## Section15.3structs as Function Arguments

You probably recognize that the program in Listing 15.2.1 should have a subroutine to assign values to the fields in each struct. The general rules for passing arguments to functions are:

• An input is passed by value.

• An output is passed by reference.

While C++ supports pass by reference for output arguments, C does not. In C, a pass by reference is simulated by passing a pointer to the variable to the function. Then the function can change the variable, thus effecting an output. At the assembly language level, pass by reference is implemented in C++ by passing a pointer, so these two rules can be restated:

• An input is a copy of the original value.

• An output provides the address of the original value.

Some languages, e.g., ADA, also support passing an “update.” In this case the function replaces the original value with a new value that depends upon the original value. Passing an argument for update is also implemented by passing its address.

There is an important exception to the rule of passing a copy for inputs. When the amount of data is large, making a copy of it is inefficient. So we organize it into a single entity and pass the address of that entity.

The most common example of this is an array. In fact, it is so common that in C arrays are automatically passed by address. Thus, in C/C++

void f(int a, int b[]);

----
int x;
int y[100];
----
f(x, y);
----


will cause x to be passed by value and y to be passed by address.

Another common example of passing a possibly large amount of data as input to a function is a struct. Of course, not every struct is large. And it is possible to pass the value in a single struct field, but the main reason for organizing data into a struct is usually to treat several pieces of data as a more or less single unit.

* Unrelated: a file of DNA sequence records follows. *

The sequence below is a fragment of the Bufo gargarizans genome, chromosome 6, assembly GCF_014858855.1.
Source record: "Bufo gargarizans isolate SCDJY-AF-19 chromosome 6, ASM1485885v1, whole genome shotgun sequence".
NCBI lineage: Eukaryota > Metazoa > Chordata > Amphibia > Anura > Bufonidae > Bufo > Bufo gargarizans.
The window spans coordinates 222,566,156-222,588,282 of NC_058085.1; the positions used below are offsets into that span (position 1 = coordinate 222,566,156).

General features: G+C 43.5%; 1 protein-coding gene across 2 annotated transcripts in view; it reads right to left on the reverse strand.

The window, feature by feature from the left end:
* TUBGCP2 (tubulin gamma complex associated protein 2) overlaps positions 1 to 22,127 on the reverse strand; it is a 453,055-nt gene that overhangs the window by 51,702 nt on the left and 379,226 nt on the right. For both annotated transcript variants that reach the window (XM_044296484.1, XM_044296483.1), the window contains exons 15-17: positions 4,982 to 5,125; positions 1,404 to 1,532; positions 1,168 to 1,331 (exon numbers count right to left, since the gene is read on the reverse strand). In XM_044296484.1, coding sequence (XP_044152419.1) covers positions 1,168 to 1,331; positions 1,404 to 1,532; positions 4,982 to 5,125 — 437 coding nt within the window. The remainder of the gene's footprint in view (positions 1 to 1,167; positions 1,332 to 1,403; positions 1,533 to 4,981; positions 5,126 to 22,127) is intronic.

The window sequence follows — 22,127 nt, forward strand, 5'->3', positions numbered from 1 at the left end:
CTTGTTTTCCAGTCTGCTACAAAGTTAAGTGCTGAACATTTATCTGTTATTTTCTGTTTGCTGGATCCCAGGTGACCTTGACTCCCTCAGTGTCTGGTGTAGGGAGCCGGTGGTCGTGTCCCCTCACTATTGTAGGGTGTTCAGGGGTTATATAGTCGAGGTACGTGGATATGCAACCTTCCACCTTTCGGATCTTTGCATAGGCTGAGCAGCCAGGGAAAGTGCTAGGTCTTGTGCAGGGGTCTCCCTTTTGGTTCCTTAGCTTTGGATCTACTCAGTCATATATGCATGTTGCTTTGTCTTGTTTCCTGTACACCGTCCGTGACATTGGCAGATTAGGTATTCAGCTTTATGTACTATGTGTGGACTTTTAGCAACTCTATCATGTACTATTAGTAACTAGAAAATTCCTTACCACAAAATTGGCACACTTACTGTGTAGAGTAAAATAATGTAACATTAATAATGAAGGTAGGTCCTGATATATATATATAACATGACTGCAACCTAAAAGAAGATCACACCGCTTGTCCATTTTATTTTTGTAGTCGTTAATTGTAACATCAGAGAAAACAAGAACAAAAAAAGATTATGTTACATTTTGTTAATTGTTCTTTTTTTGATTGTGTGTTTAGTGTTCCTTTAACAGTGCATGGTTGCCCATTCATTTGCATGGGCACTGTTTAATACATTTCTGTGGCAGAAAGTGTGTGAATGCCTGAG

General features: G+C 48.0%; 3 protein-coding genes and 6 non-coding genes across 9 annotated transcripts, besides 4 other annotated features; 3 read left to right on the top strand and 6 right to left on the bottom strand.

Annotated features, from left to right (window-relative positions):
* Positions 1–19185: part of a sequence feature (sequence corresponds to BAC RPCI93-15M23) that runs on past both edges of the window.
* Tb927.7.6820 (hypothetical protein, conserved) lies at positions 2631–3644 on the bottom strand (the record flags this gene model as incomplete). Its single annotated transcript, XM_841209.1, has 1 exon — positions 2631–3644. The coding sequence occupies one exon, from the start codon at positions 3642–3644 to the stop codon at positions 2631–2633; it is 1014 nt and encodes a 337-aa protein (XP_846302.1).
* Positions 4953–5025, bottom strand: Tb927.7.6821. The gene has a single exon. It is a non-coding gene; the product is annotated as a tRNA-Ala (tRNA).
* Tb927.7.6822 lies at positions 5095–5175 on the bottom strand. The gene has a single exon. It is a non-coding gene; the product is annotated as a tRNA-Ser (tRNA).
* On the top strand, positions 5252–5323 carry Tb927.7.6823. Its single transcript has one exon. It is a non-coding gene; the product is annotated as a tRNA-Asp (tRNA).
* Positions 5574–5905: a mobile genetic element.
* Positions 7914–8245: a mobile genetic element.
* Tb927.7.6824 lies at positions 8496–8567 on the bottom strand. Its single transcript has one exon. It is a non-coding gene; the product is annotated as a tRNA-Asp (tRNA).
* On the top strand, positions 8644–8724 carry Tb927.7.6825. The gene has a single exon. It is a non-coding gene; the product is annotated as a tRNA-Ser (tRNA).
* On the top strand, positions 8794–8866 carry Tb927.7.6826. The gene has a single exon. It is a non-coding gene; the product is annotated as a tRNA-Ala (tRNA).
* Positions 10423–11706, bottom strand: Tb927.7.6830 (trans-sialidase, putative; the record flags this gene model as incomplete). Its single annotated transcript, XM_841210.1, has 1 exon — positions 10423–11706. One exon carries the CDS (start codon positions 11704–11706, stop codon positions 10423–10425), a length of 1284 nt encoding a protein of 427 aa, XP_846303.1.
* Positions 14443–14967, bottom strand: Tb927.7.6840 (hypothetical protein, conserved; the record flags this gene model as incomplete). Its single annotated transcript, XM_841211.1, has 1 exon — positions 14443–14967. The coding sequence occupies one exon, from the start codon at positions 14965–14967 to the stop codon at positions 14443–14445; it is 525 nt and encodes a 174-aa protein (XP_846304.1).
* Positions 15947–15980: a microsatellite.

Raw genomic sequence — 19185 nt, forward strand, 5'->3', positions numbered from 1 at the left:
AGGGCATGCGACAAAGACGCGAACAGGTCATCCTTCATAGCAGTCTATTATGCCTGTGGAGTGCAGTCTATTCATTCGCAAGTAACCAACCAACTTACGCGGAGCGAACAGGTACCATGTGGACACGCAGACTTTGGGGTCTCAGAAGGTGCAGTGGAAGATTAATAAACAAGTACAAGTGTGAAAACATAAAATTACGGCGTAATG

Since a struct, unlike an array, is not automatically passed by address in C, we must use the address-of operator (&) on the name of the struct variable if we wish to avoid making a copy of the entire variable on the stack. The technique is exactly the same as passing an address of a simple variable.

Listing 15.3.1 shows a solution to the program in Listing 15.2.1 that uses a separate function to fill each struct.

The loadStruct function needs to specify that the first argument, aStruct, is a pointer to (address of) an entity that has the type struct theTag by using the dereferencing operator, ‘*’. Within the function, we need to dereference the pointer to the struct so we can access each field. This can be accomplished with:

(* aStruct).aChar = firstChar;
(* aStruct).anInt = aNumber;
(* aStruct).anotherChar = secondChar;


The parentheses are required here because the field selector operator, ‘.’, has higher precedence than the dereference operator, ‘*’. This is a clumsy syntax, so C/C++ provides a much nicer syntax:

aStruct->aChar = firstChar;
aStruct->anInt = aNumber;
aStruct->anotherChar = secondChar;


Both syntaxes are equivalent. They first dereference the pointer to the struct and then access the field by name.

When using a separate function to store values in the fields of the struct, the compiler generates code that uses a pointer to access the struct, as shown in Listing 15.3.4.

I have simplified the loadStruct function in my solution, as shown in Listing 15.3.6.

Notice that I have defined the struct field names in a separate file, theTagStruct.s. I use the .include assembler directive to include this file wherever I need to use the names.

It is tempting at this point to develop an expression to automate the computation of the value of locals in the main function. As pointed out in Section 10.4.2 this would probably be done in a production environment. But I found it to be a little tricky to do it in such a way that easily allowed for changes to this program, which is the only reason to automate the computation. I still had to draw a picture of the stack frame, and at that point I had the numbers I needed.

The prologue and epilogue in loadStruct are not really needed in this simple function. But it is good to get in the habit of coding them into all your functions. It certainly has a negligible effect on execution time, and they help establish a structure to the function if it is ever changed.